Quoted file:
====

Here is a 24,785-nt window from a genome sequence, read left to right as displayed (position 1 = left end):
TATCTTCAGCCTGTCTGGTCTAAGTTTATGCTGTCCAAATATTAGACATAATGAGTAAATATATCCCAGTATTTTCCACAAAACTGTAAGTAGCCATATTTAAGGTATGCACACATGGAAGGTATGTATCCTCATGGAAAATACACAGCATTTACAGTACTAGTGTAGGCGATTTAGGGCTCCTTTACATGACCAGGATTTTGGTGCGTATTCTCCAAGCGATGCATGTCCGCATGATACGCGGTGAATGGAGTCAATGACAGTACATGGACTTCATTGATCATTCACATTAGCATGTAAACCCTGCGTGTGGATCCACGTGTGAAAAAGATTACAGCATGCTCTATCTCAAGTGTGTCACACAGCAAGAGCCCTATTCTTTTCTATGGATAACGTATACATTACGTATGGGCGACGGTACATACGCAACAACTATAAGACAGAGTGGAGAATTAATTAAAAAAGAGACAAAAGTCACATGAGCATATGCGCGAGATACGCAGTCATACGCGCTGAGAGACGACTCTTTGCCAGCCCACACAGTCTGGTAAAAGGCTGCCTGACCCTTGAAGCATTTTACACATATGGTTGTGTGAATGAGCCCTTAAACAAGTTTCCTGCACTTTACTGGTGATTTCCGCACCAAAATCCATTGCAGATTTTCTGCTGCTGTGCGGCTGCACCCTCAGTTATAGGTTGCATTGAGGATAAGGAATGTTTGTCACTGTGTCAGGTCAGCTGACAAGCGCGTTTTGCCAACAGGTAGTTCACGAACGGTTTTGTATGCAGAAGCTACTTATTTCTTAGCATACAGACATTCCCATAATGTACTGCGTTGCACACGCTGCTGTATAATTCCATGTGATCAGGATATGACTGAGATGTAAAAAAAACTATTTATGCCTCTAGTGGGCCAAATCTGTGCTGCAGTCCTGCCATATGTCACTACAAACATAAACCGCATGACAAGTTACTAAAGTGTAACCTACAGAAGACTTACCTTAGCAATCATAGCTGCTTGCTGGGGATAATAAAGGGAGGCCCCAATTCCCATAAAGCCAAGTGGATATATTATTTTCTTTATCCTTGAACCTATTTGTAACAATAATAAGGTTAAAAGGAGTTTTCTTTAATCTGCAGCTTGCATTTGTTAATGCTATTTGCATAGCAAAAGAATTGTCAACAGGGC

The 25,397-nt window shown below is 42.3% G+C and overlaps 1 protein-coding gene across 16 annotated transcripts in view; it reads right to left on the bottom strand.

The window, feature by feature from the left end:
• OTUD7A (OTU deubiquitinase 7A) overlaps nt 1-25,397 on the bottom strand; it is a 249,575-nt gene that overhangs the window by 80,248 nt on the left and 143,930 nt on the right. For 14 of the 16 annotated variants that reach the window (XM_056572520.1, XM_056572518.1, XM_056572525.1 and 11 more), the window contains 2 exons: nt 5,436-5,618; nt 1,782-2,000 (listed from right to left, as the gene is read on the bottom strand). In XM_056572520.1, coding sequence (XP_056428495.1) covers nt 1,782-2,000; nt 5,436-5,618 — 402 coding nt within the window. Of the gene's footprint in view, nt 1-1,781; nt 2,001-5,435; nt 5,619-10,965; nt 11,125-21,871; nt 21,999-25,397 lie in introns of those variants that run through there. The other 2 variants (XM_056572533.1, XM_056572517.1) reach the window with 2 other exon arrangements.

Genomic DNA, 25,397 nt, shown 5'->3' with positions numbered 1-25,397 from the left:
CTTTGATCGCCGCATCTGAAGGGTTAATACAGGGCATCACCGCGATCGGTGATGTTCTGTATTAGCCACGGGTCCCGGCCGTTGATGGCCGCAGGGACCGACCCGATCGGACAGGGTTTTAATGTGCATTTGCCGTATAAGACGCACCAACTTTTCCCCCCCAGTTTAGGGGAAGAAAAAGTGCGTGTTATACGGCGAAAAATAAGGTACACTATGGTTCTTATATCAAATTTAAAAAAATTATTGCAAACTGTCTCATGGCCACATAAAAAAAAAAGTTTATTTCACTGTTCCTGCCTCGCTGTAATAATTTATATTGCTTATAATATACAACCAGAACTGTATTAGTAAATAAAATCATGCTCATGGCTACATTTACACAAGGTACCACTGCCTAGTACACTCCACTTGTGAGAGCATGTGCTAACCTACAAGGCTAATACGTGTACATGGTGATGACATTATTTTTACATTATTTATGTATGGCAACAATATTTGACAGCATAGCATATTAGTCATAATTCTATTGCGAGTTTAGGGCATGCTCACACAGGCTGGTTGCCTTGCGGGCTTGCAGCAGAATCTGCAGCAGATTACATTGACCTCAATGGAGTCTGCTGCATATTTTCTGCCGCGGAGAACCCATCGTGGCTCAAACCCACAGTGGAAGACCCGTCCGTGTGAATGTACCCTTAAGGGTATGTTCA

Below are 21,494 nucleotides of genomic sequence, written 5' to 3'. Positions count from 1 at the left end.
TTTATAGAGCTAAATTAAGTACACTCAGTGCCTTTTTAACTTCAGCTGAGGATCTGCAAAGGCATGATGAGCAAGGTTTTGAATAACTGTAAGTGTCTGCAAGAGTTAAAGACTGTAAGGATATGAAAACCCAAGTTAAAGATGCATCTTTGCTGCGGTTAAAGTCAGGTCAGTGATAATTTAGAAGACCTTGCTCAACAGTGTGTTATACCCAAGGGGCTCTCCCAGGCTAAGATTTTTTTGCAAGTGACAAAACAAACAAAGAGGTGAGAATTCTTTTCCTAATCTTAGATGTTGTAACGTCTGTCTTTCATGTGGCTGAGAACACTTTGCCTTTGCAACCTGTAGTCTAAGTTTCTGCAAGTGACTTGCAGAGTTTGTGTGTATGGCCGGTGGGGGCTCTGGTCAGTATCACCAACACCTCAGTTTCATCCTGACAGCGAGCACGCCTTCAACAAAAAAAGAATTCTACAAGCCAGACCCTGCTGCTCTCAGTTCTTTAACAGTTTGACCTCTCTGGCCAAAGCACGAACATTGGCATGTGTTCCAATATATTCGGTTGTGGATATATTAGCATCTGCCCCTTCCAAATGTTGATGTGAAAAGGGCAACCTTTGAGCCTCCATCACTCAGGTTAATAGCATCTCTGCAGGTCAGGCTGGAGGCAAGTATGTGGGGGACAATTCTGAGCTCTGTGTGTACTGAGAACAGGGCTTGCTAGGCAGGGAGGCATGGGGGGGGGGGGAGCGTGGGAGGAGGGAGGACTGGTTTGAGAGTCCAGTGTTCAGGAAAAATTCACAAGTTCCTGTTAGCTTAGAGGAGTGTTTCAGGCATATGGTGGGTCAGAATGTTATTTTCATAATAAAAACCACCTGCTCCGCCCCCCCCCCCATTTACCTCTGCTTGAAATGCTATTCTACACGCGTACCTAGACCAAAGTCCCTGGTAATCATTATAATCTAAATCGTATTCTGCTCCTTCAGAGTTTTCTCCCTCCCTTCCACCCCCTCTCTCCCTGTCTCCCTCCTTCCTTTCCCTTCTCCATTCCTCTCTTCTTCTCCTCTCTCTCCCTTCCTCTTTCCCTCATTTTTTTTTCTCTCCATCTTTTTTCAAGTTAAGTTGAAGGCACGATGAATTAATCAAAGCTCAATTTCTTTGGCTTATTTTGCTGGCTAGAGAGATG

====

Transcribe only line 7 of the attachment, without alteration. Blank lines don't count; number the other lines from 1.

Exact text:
CTTTGATCGCCGCATCTGAAGGGTTAATACAGGGCATCACCGCGATCGGTGATGTTCTGTATTAGCCACGGGTCCCGGCCGTTGATGGCCGCAGGGACCGACCCGATCGGACAGGGTTTTAATGTGCATTTGCCGTATAAGACGCACCAACTTTTCCCCCCCAGTTTAGGGGAAGAAAAAGTGCGTGTTATACGGCGAAAAATAAGGTACACTATGGTTCTTATATCAAATTTAAAAAAATTATTGCAAACTGTCTCATGGCCACATAAAAAAAAAAGTTTATTTCACTGTTCCTGCCTCGCTGTAATAATTTATATTGCTTATAATATACAACCAGAACTGTATTAGTAAATAAAATCATGCTCATGGCTACATTTACACAAGGTACCACTGCCTAGTACACTCCACTTGTGAGAGCATGTGCTAACCTACAAGGCTAATACGTGTACATGGTGATGACATTATTTTTACATTATTTATGTATGGCAACAATATTTGACAGCATAGCATATTAGTCATAATTCTATTGCGAGTTTAGGGCATGCTCACACAGGCTGGTTGCCTTGCGGGCTTGCAGCAGAATCTGCAGCAGATTACATTGACCTCAATGGAGTCTGCTGCATATTTTCTGCCGCGGAGAACCCATCGTGGCTCAAACCCACAGTGGAAGACCCGTCCGTGTGAATGTACCCTTAAGGGTATGTTCA